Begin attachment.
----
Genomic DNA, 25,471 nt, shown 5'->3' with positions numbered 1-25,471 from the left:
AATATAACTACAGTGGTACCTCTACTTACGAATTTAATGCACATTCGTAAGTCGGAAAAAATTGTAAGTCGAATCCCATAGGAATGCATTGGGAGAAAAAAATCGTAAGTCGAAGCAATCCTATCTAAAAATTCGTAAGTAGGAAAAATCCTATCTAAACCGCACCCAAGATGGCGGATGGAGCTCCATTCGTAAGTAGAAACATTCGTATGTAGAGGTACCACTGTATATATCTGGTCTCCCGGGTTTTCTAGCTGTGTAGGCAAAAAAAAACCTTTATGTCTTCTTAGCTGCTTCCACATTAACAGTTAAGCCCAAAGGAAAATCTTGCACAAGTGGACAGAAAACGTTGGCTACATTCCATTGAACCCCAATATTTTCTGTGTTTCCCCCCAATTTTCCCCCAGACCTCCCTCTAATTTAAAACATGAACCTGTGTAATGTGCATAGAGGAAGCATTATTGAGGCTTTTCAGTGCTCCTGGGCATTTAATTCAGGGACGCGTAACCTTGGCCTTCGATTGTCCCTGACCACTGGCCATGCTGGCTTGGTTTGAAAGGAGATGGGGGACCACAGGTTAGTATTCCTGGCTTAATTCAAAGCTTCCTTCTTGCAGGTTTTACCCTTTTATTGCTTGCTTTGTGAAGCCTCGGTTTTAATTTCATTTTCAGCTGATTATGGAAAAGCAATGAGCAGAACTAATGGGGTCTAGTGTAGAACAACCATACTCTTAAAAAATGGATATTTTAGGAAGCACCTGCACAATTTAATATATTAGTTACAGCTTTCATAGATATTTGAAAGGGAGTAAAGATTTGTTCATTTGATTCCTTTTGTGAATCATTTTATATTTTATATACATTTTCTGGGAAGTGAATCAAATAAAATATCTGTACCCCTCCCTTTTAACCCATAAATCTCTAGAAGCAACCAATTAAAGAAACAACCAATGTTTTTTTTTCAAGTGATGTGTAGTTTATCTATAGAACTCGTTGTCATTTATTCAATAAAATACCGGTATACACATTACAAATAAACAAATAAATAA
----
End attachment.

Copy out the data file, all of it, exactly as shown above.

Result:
Genomic DNA, 25,471 nt, shown 5'->3' with positions numbered 1-25,471 from the left:
AATATAACTACAGTGGTACCTCTACTTACGAATTTAATGCACATTCGTAAGTCGGAAAAAATTGTAAGTCGAATCCCATAGGAATGCATTGGGAGAAAAAAATCGTAAGTCGAAGCAATCCTATCTAAAAATTCGTAAGTAGGAAAAATCCTATCTAAACCGCACCCAAGATGGCGGATGGAGCTCCATTCGTAAGTAGAAACATTCGTATGTAGAGGTACCACTGTATATATCTGGTCTCCCGGGTTTTCTAGCTGTGTAGGCAAAAAAAAACCTTTATGTCTTCTTAGCTGCTTCCACATTAACAGTTAAGCCCAAAGGAAAATCTTGCACAAGTGGACAGAAAACGTTGGCTACATTCCATTGAACCCCAATATTTTCTGTGTTTCCCCCCAATTTTCCCCCAGACCTCCCTCTAATTTAAAACATGAACCTGTGTAATGTGCATAGAGGAAGCATTATTGAGGCTTTTCAGTGCTCCTGGGCATTTAATTCAGGGACGCGTAACCTTGGCCTTCGATTGTCCCTGACCACTGGCCATGCTGGCTTGGTTTGAAAGGAGATGGGGGACCACAGGTTAGTATTCCTGGCTTAATTCAAAGCTTCCTTCTTGCAGGTTTTACCCTTTTATTGCTTGCTTTGTGAAGCCTCGGTTTTAATTTCATTTTCAGCTGATTATGGAAAAGCAATGAGCAGAACTAATGGGGTCTAGTGTAGAACAACCATACTCTTAAAAAATGGATATTTTAGGAAGCACCTGCACAATTTAATATATTAGTTACAGCTTTCATAGATATTTGAAAGGGAGTAAAGATTTGTTCATTTGATTCCTTTTGTGAATCATTTTATATTTTATATACATTTTCTGGGAAGTGAATCAAATAAAATATCTGTACCCCTCCCTTTTAACCCATAAATCTCTAGAAGCAACCAATTAAAGAAACAACCAATGTTTTTTTTTCAAGTGATGTGTAGTTTATCTATAGAACTCGTTGTCATTTATTCAATAAAATACCGGTATACACATTACAAATAAACAAATAAATAA